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  1. Memories, it must bring back many… How brave we were when we were young, heading off to distant countries, pre-internet, writing letters home…gosh, brought back some memories for me! How lovely to find the door again, the graffiti is quite artistic too….

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    • It was brave indeed. Writing letters for me meant writing one page every day and sending a package each week. My parents kept all those letters and before going down memory lane in Granada, I read them all! Quite moving, interesting and funny. I stayed ten days in the hotel I had been working then and met some former colleagues (after forty years!) who still recognized me. Another communication canal was the telephone office where I had to ask for a connection with Holland. During the conversation with my family I heard the clicks that meant: peseta’s and more peseta’s!
      By the way, you said ‘we were’. Did you do something similar way back?

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  2. Sometimes a look in the past is a shock. One of the reasons why I don’t go to school reunions:) Saw in the side bar that your hometown is Dordrecht. Have been there a few times in the grey past:). Am Dutch (lived in Ede) and last time I was there was 4 years ago to do some art workshops and exhibits. So, nice to see a landgenoot on wordpress!

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    • Hi, pleased to meet you! Talking about school reunions, I have never been there, but a couple of years ago an old school friend contacted me and suggested a visit to Voorburg, where we were born and went to school together. Fortunately I was not disappointed, although a lot of things had changed. Such as our hbs, that had even been demolished!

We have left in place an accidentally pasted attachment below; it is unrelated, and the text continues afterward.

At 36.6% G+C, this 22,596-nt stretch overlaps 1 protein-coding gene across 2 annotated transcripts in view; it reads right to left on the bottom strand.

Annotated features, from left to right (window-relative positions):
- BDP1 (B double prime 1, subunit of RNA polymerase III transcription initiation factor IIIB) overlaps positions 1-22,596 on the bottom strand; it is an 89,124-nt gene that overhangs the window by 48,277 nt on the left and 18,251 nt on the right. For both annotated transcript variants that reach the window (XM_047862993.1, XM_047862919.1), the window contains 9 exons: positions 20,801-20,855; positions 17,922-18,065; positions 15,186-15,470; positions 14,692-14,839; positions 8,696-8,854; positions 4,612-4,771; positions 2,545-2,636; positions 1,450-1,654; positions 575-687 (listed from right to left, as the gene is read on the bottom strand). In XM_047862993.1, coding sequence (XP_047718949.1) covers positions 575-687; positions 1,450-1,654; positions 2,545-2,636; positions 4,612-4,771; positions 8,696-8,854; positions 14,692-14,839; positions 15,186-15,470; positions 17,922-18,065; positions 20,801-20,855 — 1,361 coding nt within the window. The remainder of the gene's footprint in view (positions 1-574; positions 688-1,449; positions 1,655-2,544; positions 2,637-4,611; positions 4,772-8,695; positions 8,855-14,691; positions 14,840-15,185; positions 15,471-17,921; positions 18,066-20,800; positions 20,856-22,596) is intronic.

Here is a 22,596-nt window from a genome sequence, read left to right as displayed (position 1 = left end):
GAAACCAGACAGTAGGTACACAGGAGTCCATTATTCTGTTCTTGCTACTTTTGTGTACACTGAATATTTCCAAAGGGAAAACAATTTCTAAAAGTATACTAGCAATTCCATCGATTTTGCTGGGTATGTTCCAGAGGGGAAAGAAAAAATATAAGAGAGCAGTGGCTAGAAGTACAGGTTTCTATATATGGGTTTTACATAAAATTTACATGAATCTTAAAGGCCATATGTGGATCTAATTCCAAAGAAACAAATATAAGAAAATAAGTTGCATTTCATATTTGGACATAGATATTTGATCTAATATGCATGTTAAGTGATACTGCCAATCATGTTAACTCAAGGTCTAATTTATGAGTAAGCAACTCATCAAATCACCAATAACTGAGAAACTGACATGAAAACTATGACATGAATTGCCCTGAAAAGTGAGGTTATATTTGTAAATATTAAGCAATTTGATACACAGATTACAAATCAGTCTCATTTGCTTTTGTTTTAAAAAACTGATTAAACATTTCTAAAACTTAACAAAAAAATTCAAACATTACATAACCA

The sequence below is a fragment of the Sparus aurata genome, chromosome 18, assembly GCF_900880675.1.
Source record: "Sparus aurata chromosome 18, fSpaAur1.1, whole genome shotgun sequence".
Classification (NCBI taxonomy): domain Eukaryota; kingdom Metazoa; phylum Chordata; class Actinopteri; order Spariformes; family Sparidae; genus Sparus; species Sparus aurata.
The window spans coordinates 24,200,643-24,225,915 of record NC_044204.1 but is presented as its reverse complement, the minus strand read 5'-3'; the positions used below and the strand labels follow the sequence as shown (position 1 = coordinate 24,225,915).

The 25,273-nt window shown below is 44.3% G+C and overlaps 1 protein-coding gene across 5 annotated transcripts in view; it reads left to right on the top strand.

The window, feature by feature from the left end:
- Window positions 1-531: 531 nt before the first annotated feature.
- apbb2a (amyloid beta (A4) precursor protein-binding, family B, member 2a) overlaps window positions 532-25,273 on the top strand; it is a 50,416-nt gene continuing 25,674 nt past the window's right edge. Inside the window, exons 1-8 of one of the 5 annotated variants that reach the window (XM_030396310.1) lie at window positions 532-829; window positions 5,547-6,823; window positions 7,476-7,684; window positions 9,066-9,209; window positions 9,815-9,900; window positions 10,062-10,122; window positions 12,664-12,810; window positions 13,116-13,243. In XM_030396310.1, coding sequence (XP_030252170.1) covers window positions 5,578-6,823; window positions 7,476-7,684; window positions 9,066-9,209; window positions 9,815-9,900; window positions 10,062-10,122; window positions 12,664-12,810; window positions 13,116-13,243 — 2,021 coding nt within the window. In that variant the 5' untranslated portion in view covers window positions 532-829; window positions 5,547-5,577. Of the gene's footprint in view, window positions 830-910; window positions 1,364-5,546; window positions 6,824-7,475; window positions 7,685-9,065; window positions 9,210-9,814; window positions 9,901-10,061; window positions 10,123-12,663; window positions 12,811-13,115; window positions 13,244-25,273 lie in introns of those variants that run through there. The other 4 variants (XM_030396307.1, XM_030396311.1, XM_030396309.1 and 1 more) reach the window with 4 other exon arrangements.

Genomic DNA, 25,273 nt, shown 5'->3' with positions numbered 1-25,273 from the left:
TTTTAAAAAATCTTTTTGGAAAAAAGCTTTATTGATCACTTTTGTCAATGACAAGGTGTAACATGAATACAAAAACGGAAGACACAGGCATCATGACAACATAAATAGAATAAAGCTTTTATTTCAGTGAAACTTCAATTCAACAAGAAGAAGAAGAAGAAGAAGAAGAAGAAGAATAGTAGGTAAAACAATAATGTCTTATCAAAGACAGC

A pity that we did not know of our existence when you were here, I would certainly have visited your exhibits. So please drop me a line in case you happen to return to Dordrecht!
      Like you I love retirement. (I loved my jobs too, but when the opportunity presented itself to dedicate more time to my hobbies, I did not hesitate.) And like you I am ever so busy!

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      • Hello Marga, how serendipitous, my son lives in Voorburg (mainly because he graduated last year from the Haagse Internat. College. He didn’t want to learn Dutch, but now he has to, with his job at the beach club. I am snickering (leedvermaak) because his parents suggested I don’t know how many times he should learn Dutch while there:):)
        Have a great weekend!

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      • Nice story, I can imagine your leedvermaak. Enjoy your weekend too! (This Monday we are off to Zuid-West Friesland for a week, so the blog will be a bit quite. But after this short holiday I will be back with more photos!)

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      • This is for after you come back from vacation. I asked hubby and he said he knew where Oranjewoud was, but not about the natuur huisjes. Of course things have changed – he moved to the Hague at the end of the 60ties!